The U.S. dollar’s jagged rally from last year’s lows has finally brought it back to its “QE2 reference price.” At the same time, a carry trade seems to be lifting the Australian dollar in “risk-on” fashion. In the background, the Japanese yen is slowly but surely reasserting itself as the strongest of the major currencies in direct contradiction to the trend in the Australian dollar. In particular, the yen has now reasserted itself against the U.S. dollar with a break below the 50 and 200-day moving averages (DMAs):
The final test will be whether the yen can put an official end to the carry trade in the Australian dollar which seems to mainly victimize the euro (and franc of course) and the British pound:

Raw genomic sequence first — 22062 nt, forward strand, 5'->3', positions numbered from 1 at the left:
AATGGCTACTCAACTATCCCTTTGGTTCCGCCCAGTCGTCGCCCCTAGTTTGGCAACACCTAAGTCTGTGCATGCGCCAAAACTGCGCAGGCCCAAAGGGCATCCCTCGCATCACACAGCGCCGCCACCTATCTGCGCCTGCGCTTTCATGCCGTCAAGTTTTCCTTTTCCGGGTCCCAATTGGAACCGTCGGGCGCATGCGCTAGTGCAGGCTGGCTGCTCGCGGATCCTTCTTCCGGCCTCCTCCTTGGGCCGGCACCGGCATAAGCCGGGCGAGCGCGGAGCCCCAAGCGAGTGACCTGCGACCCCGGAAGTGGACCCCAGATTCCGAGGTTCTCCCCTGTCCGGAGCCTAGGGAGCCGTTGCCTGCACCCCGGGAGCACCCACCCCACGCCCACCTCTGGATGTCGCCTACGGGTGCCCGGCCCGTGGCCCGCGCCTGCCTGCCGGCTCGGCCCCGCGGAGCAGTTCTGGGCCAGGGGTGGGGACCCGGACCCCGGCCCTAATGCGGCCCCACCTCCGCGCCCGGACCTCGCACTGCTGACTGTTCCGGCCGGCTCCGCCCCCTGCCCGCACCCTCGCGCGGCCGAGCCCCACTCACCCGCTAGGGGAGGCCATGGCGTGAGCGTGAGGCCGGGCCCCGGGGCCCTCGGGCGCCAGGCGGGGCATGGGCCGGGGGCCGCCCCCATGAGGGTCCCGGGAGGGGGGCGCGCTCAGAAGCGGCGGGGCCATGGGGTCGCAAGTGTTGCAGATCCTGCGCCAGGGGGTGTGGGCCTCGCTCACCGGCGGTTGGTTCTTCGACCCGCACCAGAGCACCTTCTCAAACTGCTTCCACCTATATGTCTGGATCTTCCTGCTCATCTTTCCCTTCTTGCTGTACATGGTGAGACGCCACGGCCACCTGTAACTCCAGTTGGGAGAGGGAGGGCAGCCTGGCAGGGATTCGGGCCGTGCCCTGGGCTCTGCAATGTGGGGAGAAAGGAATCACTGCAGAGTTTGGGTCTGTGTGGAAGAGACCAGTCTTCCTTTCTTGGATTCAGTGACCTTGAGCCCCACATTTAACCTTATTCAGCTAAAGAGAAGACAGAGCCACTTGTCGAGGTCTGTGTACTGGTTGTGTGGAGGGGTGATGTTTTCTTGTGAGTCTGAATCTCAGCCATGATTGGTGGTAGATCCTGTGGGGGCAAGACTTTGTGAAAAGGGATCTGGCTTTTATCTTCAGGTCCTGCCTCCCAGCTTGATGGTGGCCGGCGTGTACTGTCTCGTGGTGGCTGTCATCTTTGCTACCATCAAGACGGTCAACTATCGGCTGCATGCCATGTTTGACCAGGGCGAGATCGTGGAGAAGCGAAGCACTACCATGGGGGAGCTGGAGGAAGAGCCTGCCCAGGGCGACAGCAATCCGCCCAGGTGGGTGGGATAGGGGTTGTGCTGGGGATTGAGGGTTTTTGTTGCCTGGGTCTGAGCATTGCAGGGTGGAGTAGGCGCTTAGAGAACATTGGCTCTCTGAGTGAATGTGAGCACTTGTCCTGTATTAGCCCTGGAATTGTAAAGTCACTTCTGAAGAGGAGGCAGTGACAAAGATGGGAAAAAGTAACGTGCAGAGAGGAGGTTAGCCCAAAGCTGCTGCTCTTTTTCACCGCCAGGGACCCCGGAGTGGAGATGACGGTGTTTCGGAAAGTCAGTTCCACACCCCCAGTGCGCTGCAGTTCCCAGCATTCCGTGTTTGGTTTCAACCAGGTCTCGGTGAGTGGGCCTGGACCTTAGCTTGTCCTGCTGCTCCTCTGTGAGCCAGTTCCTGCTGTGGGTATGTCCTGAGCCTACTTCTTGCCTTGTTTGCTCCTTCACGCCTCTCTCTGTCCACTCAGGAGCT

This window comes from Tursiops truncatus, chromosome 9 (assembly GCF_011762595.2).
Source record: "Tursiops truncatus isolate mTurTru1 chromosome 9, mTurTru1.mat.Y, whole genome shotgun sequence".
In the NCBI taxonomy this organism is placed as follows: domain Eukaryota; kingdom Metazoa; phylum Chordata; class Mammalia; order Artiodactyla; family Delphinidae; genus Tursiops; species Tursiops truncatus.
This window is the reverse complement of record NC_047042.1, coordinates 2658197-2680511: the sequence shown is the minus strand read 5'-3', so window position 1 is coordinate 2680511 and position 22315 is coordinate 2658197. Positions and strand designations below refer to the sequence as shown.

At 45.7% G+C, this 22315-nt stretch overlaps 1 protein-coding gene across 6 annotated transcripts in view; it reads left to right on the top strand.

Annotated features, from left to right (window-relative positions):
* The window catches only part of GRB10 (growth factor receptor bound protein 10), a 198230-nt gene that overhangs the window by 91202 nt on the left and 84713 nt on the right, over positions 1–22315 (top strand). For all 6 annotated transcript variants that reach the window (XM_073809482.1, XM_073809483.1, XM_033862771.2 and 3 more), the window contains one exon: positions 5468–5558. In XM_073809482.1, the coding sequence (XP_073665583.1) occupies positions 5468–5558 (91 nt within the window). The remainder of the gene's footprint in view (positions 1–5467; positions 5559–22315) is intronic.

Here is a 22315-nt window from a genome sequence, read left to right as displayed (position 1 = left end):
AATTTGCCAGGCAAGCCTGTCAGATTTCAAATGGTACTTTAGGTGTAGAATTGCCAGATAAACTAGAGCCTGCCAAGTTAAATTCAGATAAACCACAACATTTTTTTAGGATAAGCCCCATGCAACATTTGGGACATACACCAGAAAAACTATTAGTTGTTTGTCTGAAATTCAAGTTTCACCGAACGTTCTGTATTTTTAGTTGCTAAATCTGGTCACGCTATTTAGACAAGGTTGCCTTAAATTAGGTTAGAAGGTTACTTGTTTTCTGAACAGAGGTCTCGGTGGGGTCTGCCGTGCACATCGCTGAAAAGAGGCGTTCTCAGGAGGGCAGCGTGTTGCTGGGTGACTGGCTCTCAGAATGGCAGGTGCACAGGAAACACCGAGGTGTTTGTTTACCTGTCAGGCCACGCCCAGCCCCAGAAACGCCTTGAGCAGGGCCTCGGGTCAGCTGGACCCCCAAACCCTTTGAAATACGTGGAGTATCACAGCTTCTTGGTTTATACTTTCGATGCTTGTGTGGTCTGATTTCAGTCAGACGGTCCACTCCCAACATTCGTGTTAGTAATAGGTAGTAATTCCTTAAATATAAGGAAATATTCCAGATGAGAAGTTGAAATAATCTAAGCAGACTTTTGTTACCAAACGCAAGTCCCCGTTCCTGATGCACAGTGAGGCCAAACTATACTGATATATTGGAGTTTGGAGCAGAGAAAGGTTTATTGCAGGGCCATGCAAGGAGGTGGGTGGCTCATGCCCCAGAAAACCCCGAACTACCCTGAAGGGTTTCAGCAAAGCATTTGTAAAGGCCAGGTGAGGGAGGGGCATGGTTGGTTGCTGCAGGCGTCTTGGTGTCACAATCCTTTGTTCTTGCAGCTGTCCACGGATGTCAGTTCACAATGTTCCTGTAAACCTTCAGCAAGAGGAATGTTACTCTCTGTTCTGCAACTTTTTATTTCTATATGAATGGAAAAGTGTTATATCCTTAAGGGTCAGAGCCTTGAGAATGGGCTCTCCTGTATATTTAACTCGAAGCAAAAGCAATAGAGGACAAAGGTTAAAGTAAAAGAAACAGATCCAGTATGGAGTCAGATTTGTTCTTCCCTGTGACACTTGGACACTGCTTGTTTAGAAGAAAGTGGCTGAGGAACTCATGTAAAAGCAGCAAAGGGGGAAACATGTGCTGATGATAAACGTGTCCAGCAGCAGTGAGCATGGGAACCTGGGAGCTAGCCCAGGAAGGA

Source for charts: FreeStockCharts.com
What this means for U.S. stocks remains unclear. For now, I am assuming the strong correlation between the S&P 500 and the Australian dollar will remain intact no matter what is happening with the Japanese yen. Also, I am staying long small positions in AUD/JPY and USD/JPY while trading in and out of EUR/JPY and GBP/JPY opportunistically with a bias toward long yen.
(As of writing, poor U.S. retail sales numbers are taking a huge bite out the U.S. dollar across the board and further pushing USD/JPY lower. I am using this as an opportunity to initiate small fresh dollar-long positions, especially against the British pound).
Be careful out there!
Full disclosure: net short Japanese yen, net short Australian dollar, long SDS. (Building fresh net dollar-long positions)